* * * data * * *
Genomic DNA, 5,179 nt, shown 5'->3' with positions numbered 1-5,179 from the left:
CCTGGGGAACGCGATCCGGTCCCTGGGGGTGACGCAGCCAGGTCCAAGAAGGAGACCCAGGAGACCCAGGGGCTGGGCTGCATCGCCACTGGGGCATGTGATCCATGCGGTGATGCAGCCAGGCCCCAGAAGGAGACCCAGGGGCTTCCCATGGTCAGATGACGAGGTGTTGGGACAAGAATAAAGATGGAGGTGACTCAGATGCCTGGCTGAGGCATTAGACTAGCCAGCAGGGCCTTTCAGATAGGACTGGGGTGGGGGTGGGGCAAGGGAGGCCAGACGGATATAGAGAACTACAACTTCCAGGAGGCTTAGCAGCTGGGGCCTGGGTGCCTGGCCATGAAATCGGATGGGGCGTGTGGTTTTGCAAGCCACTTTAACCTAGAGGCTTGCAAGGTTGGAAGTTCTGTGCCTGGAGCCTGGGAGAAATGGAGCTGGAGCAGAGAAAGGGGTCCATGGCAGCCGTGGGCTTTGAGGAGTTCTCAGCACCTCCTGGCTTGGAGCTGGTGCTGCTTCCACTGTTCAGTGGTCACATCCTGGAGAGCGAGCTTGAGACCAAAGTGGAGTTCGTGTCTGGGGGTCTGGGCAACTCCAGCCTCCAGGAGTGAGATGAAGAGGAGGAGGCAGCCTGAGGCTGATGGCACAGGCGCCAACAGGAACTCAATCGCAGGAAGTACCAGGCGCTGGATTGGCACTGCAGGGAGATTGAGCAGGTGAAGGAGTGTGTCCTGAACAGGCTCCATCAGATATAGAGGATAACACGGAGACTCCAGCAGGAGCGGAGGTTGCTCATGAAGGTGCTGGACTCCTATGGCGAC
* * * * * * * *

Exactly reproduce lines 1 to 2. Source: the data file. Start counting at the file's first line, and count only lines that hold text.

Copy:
Genomic DNA, 5,179 nt, shown 5'->3' with positions numbered 1-5,179 from the left:
CCTGGGGAACGCGATCCGGTCCCTGGGGGTGACGCAGCCAGGTCCAAGAAGGAGACCCAGGAGACCCAGGGGCTGGGCTGCATCGCCACTGGGGCATGTGATCCATGCGGTGATGCAGCCAGGCCCCAGAAGGAGACCCAGGGGCTTCCCATGGTCAGATGACGAGGTGTTGGGACAAGAATAAAGATGGAGGTGACTCAGATGCCTGGCTGAGGCATTAGACTAGCCAGCAGGGCCTTTCAGATAGGACTGGGGTGGGGGTGGGGCAAGGGAGGCCAGACGGATATAGAGAACTACAACTTCCAGGAGGCTTAGCAGCTGGGGCCTGGGTGCCTGGCCATGAAATCGGATGGGGCGTGTGGTTTTGCAAGCCACTTTAACCTAGAGGCTTGCAAGGTTGGAAGTTCTGTGCCTGGAGCCTGGGAGAAATGGAGCTGGAGCAGAGAAAGGGGTCCATGGCAGCCGTGGGCTTTGAGGAGTTCTCAGCACCTCCTGGCTTGGAGCTGGTGCTGCTTCCACTGTTCAGTGGTCACATCCTGGAGAGCGAGCTTGAGACCAAAGTGGAGTTCGTGTCTGGGGGTCTGGGCAACTCCAGCCTCCAGGAGTGAGATGAAGAGGAGGAGGCAGCCTGAGGCTGATGGCACAGGCGCCAACAGGAACTCAATCGCAGGAAGTACCAGGCGCTGGATTGGCACTGCAGGGAGATTGAGCAGGTGAAGGAGTGTGTCCTGAACAGGCTCCATCAGATATAGAGGATAACACGGAGACTCCAGCAGGAGCGGAGGTTGCTCATGAAGGTGCTGGACTCCTATGGCGAC